The Importance Of Educational Achievement Attainment

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In light of growth with the overall graduation rate since the 1960’s lot of students from the U.S. are rapidly leaving school with a high school diploma. According to predictors, one million kids dropout. The word dropout is define as an individual who do not complete high school or obtain a General Education Development (GED). A youth’s future and economic outcome will be affected by little to no education. Two issues that are destine for someone that drops out is (1) living in poverty, (2) earning less money than their counter parts (Hawkins, Jaccard, and Needle, 2013). Consequently by not completing high school; it may be difficult to find adequate employment and will earn lower wages. This can also become a generational issue as well. The …show more content…
These factors have been said to disrupt the educational achievement attainment (Mallaney, 2014). For those students who dream of college acceptance they exhibit solid educational performance from 1st grade to 12th grade. Ordinarily most students start their academics wanting to do well and advance through school. Not all teenagers have the opportunity to take this path to educational success. So many students are hindered from having an opportunity such as this presented to them; because of lack of academic success and misbehaving (Mallaney, 2014). A conciliation among researches have shown that below average academic performance and poor bonds with teachers and schools are associated with delinquent behavior. The five factors practiced by high achieving schools that play a part in high achievement of low-income or cultural minority students include the following:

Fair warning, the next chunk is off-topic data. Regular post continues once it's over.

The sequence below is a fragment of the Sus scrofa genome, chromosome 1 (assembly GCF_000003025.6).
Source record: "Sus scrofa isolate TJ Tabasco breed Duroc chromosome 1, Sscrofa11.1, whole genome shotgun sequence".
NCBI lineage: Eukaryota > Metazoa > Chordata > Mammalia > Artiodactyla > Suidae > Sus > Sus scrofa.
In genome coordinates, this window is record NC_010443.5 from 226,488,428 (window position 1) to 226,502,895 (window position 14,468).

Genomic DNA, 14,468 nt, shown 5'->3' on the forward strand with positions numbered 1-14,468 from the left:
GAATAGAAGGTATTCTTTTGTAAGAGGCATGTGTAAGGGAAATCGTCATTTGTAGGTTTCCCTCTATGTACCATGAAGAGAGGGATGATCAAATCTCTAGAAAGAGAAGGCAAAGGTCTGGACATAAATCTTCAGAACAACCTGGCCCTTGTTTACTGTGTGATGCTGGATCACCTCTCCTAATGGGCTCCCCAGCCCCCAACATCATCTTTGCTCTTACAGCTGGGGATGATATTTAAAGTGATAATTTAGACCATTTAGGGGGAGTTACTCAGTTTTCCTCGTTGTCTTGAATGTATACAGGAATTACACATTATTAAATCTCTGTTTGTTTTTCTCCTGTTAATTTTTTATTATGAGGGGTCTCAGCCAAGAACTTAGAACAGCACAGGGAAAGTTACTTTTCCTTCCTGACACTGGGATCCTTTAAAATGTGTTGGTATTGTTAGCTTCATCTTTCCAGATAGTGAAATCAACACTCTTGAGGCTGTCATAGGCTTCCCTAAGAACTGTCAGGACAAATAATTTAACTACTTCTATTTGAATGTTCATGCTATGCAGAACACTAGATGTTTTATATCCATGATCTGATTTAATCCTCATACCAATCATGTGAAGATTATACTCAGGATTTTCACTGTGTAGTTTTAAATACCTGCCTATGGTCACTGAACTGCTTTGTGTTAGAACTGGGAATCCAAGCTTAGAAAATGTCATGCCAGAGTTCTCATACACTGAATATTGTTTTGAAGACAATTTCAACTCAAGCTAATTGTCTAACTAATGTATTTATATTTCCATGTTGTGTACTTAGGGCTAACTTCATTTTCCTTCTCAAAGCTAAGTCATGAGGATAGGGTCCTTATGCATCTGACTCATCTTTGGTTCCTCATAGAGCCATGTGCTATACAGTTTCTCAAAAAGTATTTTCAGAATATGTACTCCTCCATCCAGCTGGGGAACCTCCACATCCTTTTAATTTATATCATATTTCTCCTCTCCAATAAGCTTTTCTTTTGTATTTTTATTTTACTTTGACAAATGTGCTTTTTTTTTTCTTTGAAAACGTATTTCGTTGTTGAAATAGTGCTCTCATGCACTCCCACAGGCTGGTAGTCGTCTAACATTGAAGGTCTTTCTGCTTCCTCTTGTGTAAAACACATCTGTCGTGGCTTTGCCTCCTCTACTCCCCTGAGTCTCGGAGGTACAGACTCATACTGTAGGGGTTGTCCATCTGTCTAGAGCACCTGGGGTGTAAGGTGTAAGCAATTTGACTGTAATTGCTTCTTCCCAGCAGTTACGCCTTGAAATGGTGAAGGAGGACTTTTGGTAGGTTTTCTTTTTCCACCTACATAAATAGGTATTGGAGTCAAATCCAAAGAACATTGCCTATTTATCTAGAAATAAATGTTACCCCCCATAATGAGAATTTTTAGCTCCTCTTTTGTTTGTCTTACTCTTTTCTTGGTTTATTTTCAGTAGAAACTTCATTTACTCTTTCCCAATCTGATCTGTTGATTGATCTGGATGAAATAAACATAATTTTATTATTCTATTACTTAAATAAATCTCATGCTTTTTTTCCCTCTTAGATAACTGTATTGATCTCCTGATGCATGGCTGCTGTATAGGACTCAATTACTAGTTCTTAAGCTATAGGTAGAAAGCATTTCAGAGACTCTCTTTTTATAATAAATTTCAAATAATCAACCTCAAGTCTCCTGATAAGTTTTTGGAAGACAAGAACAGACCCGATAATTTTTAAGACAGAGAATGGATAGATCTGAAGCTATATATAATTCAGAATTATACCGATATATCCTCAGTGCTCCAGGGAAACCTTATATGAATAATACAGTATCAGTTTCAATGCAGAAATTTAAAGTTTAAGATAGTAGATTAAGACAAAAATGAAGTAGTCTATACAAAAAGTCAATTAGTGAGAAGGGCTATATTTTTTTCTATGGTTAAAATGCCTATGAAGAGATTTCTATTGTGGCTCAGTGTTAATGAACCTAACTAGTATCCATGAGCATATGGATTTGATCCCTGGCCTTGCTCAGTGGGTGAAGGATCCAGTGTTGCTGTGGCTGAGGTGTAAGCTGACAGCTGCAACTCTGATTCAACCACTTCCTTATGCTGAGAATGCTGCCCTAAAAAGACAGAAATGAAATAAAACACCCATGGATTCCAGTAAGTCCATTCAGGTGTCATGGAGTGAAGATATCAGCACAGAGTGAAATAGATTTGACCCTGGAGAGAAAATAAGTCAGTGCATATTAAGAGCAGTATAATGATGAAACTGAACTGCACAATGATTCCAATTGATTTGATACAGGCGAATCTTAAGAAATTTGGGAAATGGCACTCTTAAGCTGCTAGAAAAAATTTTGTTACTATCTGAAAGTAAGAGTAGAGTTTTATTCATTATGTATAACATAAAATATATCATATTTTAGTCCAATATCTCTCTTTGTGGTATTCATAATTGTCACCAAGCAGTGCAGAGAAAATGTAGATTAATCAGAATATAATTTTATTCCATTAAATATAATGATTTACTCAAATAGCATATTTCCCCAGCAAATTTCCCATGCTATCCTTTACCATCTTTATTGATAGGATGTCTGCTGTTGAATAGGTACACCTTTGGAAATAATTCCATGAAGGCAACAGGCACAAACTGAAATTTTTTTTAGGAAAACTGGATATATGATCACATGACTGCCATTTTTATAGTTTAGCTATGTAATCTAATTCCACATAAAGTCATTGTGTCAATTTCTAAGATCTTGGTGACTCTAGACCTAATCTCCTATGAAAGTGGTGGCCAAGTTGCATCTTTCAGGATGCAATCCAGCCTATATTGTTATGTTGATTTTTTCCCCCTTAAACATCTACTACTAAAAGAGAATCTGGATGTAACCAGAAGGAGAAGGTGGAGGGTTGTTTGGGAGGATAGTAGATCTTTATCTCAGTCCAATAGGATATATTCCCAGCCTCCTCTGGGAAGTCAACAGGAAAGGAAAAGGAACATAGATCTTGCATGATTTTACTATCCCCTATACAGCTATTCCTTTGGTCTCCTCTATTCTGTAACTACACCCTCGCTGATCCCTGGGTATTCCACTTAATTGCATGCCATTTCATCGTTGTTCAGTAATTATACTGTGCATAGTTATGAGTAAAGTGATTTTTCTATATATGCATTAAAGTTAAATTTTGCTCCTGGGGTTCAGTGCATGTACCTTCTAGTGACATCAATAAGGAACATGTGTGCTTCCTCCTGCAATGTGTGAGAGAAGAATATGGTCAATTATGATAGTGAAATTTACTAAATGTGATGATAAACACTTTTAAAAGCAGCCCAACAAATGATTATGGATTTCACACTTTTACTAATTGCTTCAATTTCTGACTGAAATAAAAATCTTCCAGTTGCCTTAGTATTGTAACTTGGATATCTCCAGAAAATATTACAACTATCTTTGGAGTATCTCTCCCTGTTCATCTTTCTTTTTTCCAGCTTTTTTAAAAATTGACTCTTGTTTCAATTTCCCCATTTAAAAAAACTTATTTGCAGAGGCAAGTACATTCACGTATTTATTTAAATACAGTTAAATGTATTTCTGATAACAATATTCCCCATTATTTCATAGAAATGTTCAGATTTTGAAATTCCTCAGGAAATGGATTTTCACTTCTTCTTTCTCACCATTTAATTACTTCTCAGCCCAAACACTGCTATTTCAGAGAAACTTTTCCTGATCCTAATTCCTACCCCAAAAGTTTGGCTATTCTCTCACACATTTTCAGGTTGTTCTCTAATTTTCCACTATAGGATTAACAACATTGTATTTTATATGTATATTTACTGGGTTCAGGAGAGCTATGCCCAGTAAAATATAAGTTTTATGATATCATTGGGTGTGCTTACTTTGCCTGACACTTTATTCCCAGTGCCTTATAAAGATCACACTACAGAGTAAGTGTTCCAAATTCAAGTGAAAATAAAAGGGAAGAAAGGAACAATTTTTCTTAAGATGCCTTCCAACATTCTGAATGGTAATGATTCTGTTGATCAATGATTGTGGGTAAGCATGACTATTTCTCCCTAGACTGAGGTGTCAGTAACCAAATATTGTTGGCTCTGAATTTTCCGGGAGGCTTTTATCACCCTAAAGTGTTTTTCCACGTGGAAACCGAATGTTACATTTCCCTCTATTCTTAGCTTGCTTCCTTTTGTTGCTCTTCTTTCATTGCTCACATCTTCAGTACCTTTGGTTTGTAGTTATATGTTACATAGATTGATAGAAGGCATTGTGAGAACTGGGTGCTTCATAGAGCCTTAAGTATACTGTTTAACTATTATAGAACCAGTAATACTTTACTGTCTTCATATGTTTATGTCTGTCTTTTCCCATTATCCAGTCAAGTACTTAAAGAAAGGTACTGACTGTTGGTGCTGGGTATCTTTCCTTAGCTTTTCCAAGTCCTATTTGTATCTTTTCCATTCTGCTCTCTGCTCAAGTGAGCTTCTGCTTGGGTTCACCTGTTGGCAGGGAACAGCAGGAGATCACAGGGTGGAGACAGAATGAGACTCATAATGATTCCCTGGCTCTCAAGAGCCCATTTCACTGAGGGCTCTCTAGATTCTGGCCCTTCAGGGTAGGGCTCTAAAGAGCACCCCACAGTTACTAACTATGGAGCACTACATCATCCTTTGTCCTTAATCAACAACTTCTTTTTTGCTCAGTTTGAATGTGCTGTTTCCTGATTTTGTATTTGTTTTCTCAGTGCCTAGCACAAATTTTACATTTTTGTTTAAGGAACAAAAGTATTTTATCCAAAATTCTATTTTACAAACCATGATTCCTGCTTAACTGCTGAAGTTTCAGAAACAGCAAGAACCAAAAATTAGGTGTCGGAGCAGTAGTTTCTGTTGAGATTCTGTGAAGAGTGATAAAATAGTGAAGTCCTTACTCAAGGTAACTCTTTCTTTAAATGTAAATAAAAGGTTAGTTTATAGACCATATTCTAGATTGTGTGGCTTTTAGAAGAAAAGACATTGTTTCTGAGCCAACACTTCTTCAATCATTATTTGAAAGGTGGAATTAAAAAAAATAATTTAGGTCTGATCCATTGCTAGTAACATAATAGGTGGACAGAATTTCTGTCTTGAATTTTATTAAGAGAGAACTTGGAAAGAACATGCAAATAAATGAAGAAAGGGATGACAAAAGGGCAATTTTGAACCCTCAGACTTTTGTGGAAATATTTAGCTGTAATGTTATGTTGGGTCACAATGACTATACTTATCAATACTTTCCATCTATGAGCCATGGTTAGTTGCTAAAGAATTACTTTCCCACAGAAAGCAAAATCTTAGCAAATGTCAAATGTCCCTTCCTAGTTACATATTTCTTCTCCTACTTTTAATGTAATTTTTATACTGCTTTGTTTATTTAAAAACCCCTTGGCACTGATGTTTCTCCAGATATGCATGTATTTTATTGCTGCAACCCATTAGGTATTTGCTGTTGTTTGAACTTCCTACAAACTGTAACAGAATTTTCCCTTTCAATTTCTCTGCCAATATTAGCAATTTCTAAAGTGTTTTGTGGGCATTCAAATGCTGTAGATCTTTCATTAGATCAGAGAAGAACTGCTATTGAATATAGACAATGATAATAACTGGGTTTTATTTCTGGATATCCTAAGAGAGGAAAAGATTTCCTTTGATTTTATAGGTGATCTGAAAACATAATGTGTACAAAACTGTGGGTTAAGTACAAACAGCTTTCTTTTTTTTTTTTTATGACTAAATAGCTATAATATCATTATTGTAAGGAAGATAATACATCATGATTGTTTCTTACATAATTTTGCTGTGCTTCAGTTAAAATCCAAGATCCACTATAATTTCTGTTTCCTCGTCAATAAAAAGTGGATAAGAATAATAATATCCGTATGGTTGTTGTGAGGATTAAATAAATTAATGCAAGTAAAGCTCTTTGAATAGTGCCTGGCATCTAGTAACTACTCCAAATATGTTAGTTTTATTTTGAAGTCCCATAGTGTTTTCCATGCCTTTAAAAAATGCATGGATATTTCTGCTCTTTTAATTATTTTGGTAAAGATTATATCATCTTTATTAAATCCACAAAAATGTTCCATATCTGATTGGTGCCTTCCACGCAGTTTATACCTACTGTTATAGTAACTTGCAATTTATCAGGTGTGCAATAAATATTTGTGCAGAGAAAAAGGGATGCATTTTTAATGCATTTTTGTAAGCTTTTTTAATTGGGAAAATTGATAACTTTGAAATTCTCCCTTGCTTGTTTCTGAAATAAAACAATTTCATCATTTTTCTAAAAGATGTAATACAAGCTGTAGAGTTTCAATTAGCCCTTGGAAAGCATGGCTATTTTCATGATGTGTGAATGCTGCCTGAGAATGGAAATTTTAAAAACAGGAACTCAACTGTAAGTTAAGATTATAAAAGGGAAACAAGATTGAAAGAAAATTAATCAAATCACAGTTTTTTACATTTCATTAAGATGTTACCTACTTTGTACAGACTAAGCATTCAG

• Create a nurtured family environment- when there is cohesiveness within the family that makes a successful student.
• Educate the whole child- when there is academic success that make the child more susceptible to
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School dropouts only earn half as much annual income as high school graduates; half of our prison populations are dropouts, and half of the heads of households on welfare are high school dropouts (Hammond, Linton, and Drew, 2007). High school dropouts are three times more likely than high school graduates who do not attend college to be welfare recipients. While this does not mean that dropping out of school causes these negative outcomes, or that a high school diploma is a complete solution, the data implies that students at risk of dropping out are a high-risk population that warrants specific programmatic interventions aimed at increasing the likelihood of success in high school (Hammond, Linton, Drew,

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